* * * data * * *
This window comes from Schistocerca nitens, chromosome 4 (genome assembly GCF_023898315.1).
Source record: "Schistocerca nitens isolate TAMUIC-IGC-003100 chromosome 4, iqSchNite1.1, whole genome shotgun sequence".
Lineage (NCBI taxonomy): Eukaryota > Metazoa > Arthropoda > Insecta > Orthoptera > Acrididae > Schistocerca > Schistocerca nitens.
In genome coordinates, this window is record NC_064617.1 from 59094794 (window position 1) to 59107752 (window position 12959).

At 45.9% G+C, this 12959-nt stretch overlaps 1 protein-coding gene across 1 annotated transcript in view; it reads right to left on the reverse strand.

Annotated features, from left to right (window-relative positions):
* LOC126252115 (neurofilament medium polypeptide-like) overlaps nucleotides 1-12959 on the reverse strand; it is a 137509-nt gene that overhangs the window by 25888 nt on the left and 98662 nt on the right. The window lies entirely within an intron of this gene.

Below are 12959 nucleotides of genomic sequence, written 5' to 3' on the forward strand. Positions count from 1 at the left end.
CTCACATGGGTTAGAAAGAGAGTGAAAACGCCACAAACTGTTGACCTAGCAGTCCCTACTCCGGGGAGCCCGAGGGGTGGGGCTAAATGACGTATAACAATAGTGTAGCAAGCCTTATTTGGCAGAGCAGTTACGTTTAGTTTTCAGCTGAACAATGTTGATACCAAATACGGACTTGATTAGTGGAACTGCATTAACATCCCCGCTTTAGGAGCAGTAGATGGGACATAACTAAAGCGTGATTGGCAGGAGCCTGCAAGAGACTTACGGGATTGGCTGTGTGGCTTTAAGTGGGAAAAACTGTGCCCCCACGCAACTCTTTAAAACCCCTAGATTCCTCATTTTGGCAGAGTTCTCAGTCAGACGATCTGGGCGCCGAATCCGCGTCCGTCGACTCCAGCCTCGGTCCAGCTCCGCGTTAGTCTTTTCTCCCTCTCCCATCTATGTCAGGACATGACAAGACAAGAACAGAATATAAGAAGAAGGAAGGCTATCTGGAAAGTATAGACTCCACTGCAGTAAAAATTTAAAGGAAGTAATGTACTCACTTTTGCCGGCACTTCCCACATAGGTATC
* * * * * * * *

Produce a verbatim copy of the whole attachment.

This window comes from Schistocerca nitens, chromosome 4 (genome assembly GCF_023898315.1).
Source record: "Schistocerca nitens isolate TAMUIC-IGC-003100 chromosome 4, iqSchNite1.1, whole genome shotgun sequence".
Lineage (NCBI taxonomy): Eukaryota > Metazoa > Arthropoda > Insecta > Orthoptera > Acrididae > Schistocerca > Schistocerca nitens.
In genome coordinates, this window is record NC_064617.1 from 59094794 (window position 1) to 59107752 (window position 12959).

At 45.9% G+C, this 12959-nt stretch overlaps 1 protein-coding gene across 1 annotated transcript in view; it reads right to left on the reverse strand.

Annotated features, from left to right (window-relative positions):
* LOC126252115 (neurofilament medium polypeptide-like) overlaps nucleotides 1-12959 on the reverse strand; it is a 137509-nt gene that overhangs the window by 25888 nt on the left and 98662 nt on the right. The window lies entirely within an intron of this gene.

Below are 12959 nucleotides of genomic sequence, written 5' to 3' on the forward strand. Positions count from 1 at the left end.
CTCACATGGGTTAGAAAGAGAGTGAAAACGCCACAAACTGTTGACCTAGCAGTCCCTACTCCGGGGAGCCCGAGGGGTGGGGCTAAATGACGTATAACAATAGTGTAGCAAGCCTTATTTGGCAGAGCAGTTACGTTTAGTTTTCAGCTGAACAATGTTGATACCAAATACGGACTTGATTAGTGGAACTGCATTAACATCCCCGCTTTAGGAGCAGTAGATGGGACATAACTAAAGCGTGATTGGCAGGAGCCTGCAAGAGACTTACGGGATTGGCTGTGTGGCTTTAAGTGGGAAAAACTGTGCCCCCACGCAACTCTTTAAAACCCCTAGATTCCTCATTTTGGCAGAGTTCTCAGTCAGACGATCTGGGCGCCGAATCCGCGTCCGTCGACTCCAGCCTCGGTCCAGCTCCGCGTTAGTCTTTTCTCCCTCTCCCATCTATGTCAGGACATGACAAGACAAGAACAGAATATAAGAAGAAGGAAGGCTATCTGGAAAGTATAGACTCCACTGCAGTAAAAATTTAAAGGAAGTAATGTACTCACTTTTGCCGGCACTTCCCACATAGGTATC